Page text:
Pro Tips

8 Considerations When Hiring a Marketing Director

by Tiffany Markarian

Marketing is a key function in building any successful organization; therefore, it requires assessing and hiring the right marketing director. The challenge when investing in marketing is there is no one magic marketing strategy for success. Rather, it is the continued execution and mix of marketing strategies that will help position your firm as a competitive entity.

When hiring a marketing director or marketing professional, it requires more than just posting a job description and hoping you find the right person to work on autopilot. It is about curating the outcome you want. This requires you to get crystal clear on your business opportunities, your capacity, and the exact skills needed for the role. You then need to develop your marketing staff.

1. Questions to Ask Yourself

  • What results do you envision from a marketing investment?
  • What are you expecting from a marketing director or potential hire?
  • What are the critical marketing tasks needed that you cannot live without?

Many firms struggle with these questions because marketing encompasses so many different categories and strategies, including, but not limited to:

  • Strategic Planning / Marketing Budget Planning
  • Branding (Web / Print / Digital / Social Media)
  • Niche Market Development
  • Content Development / Education
  • Market Research / Consumer Behavior / Analytics
  • Public Relations / Philanthropy / Sponsorships
  • Prospecting / Cross-Marketing Campaigns
  • Client Appreciation / Client Events

When considering marketing candidates, most leaders have a set budget for salary and marketing expenditures. This can be a problem if you are expecting all the above abilities in a single candidate. The plethora of skills listed above may not exist in one candidate for the budget you want.

Oftentimes, candidates may come with experience in one of the above disciplines and therefore only think with that lens. Others may have a wide-ranging skill set with results to back-up their talents; but those individuals often command upper tier compensation. You need to be clear on what skills you cannot live without for this role. If it is the right candidate, they would be coachable and accountable to learning additional skills to elevate their role and abilities over time.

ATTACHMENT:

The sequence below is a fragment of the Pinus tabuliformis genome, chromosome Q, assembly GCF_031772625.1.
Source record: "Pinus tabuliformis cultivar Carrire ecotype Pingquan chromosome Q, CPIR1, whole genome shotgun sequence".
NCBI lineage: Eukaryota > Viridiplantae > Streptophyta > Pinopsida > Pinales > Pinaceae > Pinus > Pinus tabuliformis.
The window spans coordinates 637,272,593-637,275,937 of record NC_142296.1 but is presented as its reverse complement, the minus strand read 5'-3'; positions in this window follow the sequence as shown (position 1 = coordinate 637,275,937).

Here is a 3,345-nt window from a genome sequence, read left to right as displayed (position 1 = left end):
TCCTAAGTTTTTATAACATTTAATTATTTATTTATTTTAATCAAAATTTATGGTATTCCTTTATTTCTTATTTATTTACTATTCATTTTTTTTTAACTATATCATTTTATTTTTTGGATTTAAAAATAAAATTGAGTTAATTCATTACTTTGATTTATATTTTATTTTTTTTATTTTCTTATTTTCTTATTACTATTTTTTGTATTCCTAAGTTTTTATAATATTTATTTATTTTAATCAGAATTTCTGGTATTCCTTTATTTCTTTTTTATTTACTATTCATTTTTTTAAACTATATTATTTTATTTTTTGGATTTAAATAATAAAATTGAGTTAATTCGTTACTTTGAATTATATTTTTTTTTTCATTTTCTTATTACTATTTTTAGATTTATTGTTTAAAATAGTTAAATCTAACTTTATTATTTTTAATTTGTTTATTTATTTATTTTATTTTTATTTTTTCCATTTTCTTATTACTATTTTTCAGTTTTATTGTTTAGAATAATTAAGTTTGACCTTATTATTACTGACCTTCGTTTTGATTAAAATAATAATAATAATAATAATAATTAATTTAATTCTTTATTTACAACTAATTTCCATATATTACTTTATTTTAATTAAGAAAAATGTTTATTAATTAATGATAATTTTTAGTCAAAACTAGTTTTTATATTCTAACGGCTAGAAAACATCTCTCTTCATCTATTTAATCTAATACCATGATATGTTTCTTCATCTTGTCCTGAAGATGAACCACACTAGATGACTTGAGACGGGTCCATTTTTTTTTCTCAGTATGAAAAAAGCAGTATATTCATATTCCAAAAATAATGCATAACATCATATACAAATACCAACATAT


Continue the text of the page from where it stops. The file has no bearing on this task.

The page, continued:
2. Marketing Investment vs. ROI

It is also important to consider that marketing tactics are not all easily quantifiable in terms of results. For example, if you execute a specific lead generation campaign, those types of activities allow you to measure if the campaign was successful. Other marketing tasks, such as developing a logo, are critical for branding, yet difficult to quantify in terms of metrics or key performance indicators (KPIs).

Although lead generation campaigns or digital marketing may be easier to quantify in terms of metrics, that alone may not help you cultivate the personal side of client development. In service or advice-driven organizations, relationships still drive revenue.

Some marketing efforts also take time to gain traction. For instance, you may be a new leader who has taken on the reigns of a firm that needs to reposition itself – or you may be building a scratch operation. These efforts may take some time to build your brand and brand awareness to help support a sales or business effort.

3. Levels of Marketing Support

When hiring and selecting marketing talent, whether for an internal staff position or contracting with an outside vendor, there are typically 3 levels of marketing roles and support. Each of these levels come with varying compensation ranges, skill sets, and levels of experience.